MALDI-MS of nsp7+8 complexes from FIPV (A) and HCoV-229E (B) stabilized with 0.15% glutaraldehyde (GA) for 25 min at 4°C. Mass spectra are background-subtracted and mass species of interest are labeled according to their stoichiometry with symbols for nsp7 (yellow) and nsp8 (green). Peak areas calculated from Gaussian fits of the respective peak for 1:1 heterodimers (green), 2:1 heterotrimers (blue), and 2:2 heterotetramers (red). Masses are higher in cross-linked samples owing to additional glutaraldehyde molecules. Mass spectra were not calibrated. Each spectrum shown generated from three MALDI spots. Signals above 50,000 m/z, except for the HCoV-229E heterotetramer, are low abundant and likely due to over–cross-linking. (C) SDS-PAGE analysis of chemically cross-linked HCoV-229E, FIPV, and SARS-CoV nsp7+8 complexes; 5 µg protein of nsp7+8 complexes cross-linked with 10 μM BS3 at 37°C for 30 min. Lanes 1, 3, 5: nsp7+8 complexes not treated with BS3 (−); lanes 2, 4, 6: nsp7+8 complexes treated with BS3. Lane M, marker proteins; molecular masses in kilodaltons are indicated to the left. Black arrows indicate the different oligomeric states of the nsp7+8 complexes obtained by cross-linking.

  • Fig. 7 DLS and SAXS reveal oligomeric state of SARS-CoV-2 nsp7+8 at higher protein concentrations.

    (A) Comparison of molar and mass concentration based on the molecular weight of the nsp7-8 polyprotein. Mass ranges for native MS and DLS/SAXS are indicated. (B) Two exemplary DLS plots (1 and 15 mg/ml) and (C) how the hydrodynamic radius (R0) develops with increasing protein concentration. Theoretical radii (R0,theo) of heterotetramer and hexadecamer candidate structures indicated (red dashed lines). Data points depicting R0 with increasing complex concentrations. Error bars show SD. (D) SAXS curves collected at 1.2 to 47.7 mg/ml; (E) radius of gyration (Rg), error bars correspond to SD; and (F) molecular weight (MW), error bars correspond to credibility interval, estimated from the SAXS data. Both plots stabilize with increasing concentration on values that are in agreement with the R0,theo of the T1 nsp7+8 (2:2) heterotetramer. (G) Fit of the curve computed from T1 tetramer (red line) to the SAXS data collected at 1.2 mg/ml (blue dots with error bars). (H) Fits to all SAXS data. Experimental data (blue with experimental errors) for SARS-CoV-2 nsp7+8 complexes fitted with a mixture of T1 and hexadecamer (red), or T1 and dimer of T1 (green).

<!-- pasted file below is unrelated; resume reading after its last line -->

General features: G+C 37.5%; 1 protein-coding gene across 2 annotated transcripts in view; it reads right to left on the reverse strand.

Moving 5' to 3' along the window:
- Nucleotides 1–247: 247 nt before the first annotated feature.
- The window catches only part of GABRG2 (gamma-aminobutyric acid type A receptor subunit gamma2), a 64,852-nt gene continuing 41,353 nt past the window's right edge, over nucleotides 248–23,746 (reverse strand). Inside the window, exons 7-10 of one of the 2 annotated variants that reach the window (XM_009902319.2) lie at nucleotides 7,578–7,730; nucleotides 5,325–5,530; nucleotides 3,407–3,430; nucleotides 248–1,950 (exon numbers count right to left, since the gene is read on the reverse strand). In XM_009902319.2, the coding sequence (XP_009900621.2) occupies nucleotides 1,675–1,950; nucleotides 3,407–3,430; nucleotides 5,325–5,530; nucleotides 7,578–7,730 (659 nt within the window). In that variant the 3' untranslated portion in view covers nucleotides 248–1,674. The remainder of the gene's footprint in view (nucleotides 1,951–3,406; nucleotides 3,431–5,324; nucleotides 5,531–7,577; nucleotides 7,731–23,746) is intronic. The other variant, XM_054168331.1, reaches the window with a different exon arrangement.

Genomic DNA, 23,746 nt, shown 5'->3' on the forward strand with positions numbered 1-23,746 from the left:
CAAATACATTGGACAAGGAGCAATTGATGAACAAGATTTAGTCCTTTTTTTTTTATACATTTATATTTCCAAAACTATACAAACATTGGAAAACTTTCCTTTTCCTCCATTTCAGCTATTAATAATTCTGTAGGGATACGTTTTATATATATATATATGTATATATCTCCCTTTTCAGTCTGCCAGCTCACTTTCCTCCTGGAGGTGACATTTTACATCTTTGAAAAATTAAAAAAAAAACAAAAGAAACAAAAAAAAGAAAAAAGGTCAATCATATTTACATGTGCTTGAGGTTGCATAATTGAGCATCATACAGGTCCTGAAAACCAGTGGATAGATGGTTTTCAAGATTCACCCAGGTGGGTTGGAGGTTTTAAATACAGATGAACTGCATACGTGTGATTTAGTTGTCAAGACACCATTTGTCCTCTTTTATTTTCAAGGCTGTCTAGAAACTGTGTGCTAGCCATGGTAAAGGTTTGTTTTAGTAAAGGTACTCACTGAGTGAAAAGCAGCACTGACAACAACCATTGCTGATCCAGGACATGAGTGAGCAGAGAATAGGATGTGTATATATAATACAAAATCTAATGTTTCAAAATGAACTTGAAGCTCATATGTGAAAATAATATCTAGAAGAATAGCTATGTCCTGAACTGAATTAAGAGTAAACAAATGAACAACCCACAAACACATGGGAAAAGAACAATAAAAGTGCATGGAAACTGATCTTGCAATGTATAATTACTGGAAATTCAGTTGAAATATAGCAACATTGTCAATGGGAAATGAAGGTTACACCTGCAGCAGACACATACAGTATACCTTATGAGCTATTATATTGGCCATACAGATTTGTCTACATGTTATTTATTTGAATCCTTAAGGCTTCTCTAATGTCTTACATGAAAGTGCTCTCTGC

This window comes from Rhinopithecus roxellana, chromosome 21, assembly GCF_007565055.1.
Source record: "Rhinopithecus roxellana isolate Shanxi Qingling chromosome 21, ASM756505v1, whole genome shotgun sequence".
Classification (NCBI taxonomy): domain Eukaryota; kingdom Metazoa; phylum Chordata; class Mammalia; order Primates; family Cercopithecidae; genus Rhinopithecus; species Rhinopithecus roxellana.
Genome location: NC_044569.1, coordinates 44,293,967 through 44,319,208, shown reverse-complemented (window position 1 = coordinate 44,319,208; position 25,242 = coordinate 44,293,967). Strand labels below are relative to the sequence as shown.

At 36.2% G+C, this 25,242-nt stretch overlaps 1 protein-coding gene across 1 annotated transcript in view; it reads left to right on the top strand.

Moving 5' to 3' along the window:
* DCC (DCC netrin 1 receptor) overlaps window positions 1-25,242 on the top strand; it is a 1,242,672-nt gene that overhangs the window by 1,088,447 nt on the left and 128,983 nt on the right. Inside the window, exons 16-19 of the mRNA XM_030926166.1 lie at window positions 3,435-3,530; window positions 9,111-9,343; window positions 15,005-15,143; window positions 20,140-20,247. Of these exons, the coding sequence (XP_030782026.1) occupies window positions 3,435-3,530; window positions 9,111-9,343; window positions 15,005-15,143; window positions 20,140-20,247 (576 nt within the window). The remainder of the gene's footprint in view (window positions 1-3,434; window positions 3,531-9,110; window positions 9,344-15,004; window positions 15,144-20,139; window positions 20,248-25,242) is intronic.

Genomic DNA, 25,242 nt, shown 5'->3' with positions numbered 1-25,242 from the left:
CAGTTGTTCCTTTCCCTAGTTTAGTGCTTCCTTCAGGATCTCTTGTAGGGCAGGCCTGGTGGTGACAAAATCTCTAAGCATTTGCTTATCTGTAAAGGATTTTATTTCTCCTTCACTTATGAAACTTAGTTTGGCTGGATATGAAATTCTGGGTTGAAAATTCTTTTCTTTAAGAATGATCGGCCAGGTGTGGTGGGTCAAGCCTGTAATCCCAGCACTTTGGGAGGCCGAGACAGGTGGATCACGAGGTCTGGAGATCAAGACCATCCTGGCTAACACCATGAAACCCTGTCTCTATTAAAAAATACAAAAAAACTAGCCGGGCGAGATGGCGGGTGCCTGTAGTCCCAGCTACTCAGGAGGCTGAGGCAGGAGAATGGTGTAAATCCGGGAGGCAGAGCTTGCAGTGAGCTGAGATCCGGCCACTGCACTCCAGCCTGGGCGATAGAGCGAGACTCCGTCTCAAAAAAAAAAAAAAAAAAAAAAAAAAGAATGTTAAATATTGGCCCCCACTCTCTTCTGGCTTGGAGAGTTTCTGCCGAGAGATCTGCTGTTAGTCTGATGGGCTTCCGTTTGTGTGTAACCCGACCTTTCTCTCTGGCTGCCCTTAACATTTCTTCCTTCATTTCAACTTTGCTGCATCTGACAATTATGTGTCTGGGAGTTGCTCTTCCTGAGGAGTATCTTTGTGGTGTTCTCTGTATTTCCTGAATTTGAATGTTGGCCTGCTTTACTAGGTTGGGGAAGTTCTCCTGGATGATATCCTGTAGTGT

• Fig. 8 Candidate structures and sequence conservation.

    Candidate structures for nsp7+8 heterotetramer and heterotrimer are chosen based on experimental stoichiometry and topology in solution and exhibit similar binding sites in nsp8, BS I and BS II. (A) Two conformers of SARS-CoV nsp7+8 (2:2) heterotetrameric subcomplexes (pdb 2ahm), T1 (left) and T2 (middle), and FIPV nsp7+8 (2:1) heterotrimer (right, pdb 3ub0). For BS II, residue (res) numbers are given (see also fig. S3). Candidate complexes involving similar conserved residues (red) in the nsp8 BS II are shown here for (B) SARS-CoV T1 and (C) T2 as well as (D) the FIPV heterotrimer. (E) Sequence alignment of BS II contact sites displayed for seven CoVs. Specific contact sites (red) exhibit sequence conservation well in line with the complexation groups determined by native MS. (F) Unique heterotetramer contact shown in SARS-CoV T2 (G) replaced by a neighboring amino acid in a homology model of HCoV-229E. (H) Unique heterotrimer contact shown in FIPV heterotrimer structure. Insets show magnifications with contact distances. (I) Cryo–electron microscopy (cryo-EM) of nsp7+8+12+13 (1:2:1:1) polymerase complex (pdb 6xez) (18). (J) Zoomed-in view of nsp8a and nsp8b BS II and its amino acids in contact with nsp12 thumb domain (brown), nsp13.1, and nsp13.2 (blue).

  • Fig. 9 Proposed model for nsp7+8 complex formation.

    (A) For complexes of group A, heterodimers form via nsp8 BS I, which quickly dimerize via BS II into a heterotetramer. A theoretic route via a preformed nsp8 scaffold is unlikely to play a role in heterotetramer formation since no nsp7+8 (1:2) intermediates are observed for complexes of SARS-CoV or SARS-CoV-2. Moreover, nsp7 and nsp8 occupy neighboring positions in the replicase polyproteins, thus favoring their interaction (in cis) at early stages in the infection cycle (when intracellular viral polyprotein concentrations are low) over intermolecular interactions between different replicase polyprotein molecules as is also evident from the low dimerization ability of the precursors. (B) For group B complexes, we propose the formation of a heterodimer intermediate via nsp8 BS I or BS II and subsequent recruitment of a second nsp7, resulting in an nsp7+8 (2:1) heterotrimer. This is also supported by the relatively high peak fractions of heterodimers detected. Group AB complexes can use both complexation pathways. In line with this, the proteins also produce a relatively high heterodimer signal but, ultimately, prefer to form heterotetramers rather than heterotrimers.

Supplementary Materials

  • Supplementary Materials

    Hallmarks of Alpha- and Betacoronavirus non-structural protein 7+8 complexes

    Boris Krichel, Ganesh Bylapudi, Christina Schmidt, Clement Blanchet, Robin Schubert, Lea Brings, Martin Koehler, Renato Zenobi, Dmitri Svergun, Kristina Lorenzen, Ramakanth Madhugiri, John Ziebuhr, Charlotte Uetrecht

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    • Tables S1 to S6
    • Figs. S1 to S3